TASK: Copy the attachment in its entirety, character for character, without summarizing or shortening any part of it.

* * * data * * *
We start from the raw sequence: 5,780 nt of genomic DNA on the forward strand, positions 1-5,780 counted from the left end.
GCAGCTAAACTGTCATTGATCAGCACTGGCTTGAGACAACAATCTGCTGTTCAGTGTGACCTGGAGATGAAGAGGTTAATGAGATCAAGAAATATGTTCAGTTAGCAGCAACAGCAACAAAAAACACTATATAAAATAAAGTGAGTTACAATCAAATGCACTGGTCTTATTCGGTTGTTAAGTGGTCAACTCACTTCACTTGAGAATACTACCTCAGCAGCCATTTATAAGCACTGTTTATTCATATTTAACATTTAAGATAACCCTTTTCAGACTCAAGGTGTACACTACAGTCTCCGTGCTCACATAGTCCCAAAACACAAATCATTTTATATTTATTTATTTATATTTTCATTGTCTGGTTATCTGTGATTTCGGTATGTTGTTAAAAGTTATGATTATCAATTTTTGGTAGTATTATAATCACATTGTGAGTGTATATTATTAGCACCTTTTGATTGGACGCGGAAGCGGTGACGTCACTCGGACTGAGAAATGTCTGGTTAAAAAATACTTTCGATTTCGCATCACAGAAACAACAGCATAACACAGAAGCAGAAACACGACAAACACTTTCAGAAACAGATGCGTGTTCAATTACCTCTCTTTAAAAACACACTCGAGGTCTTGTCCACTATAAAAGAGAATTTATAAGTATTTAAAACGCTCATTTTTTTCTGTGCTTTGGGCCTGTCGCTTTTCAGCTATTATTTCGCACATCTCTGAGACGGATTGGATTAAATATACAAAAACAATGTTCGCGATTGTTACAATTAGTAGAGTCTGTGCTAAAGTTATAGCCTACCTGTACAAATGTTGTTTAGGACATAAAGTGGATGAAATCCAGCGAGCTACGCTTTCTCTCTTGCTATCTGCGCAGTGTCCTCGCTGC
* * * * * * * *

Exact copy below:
We start from the raw sequence: 5,780 nt of genomic DNA on the forward strand, positions 1-5,780 counted from the left end.
GCAGCTAAACTGTCATTGATCAGCACTGGCTTGAGACAACAATCTGCTGTTCAGTGTGACCTGGAGATGAAGAGGTTAATGAGATCAAGAAATATGTTCAGTTAGCAGCAACAGCAACAAAAAACACTATATAAAATAAAGTGAGTTACAATCAAATGCACTGGTCTTATTCGGTTGTTAAGTGGTCAACTCACTTCACTTGAGAATACTACCTCAGCAGCCATTTATAAGCACTGTTTATTCATATTTAACATTTAAGATAACCCTTTTCAGACTCAAGGTGTACACTACAGTCTCCGTGCTCACATAGTCCCAAAACACAAATCATTTTATATTTATTTATTTATATTTTCATTGTCTGGTTATCTGTGATTTCGGTATGTTGTTAAAAGTTATGATTATCAATTTTTGGTAGTATTATAATCACATTGTGAGTGTATATTATTAGCACCTTTTGATTGGACGCGGAAGCGGTGACGTCACTCGGACTGAGAAATGTCTGGTTAAAAAATACTTTCGATTTCGCATCACAGAAACAACAGCATAACACAGAAGCAGAAACACGACAAACACTTTCAGAAACAGATGCGTGTTCAATTACCTCTCTTTAAAAACACACTCGAGGTCTTGTCCACTATAAAAGAGAATTTATAAGTATTTAAAACGCTCATTTTTTTCTGTGCTTTGGGCCTGTCGCTTTTCAGCTATTATTTCGCACATCTCTGAGACGGATTGGATTAAATATACAAAAACAATGTTCGCGATTGTTACAATTAGTAGAGTCTGTGCTAAAGTTATAGCCTACCTGTACAAATGTTGTTTAGGACATAAAGTGGATGAAATCCAGCGAGCTACGCTTTCTCTCTTGCTATCTGCGCAGTGTCCTCGCTGC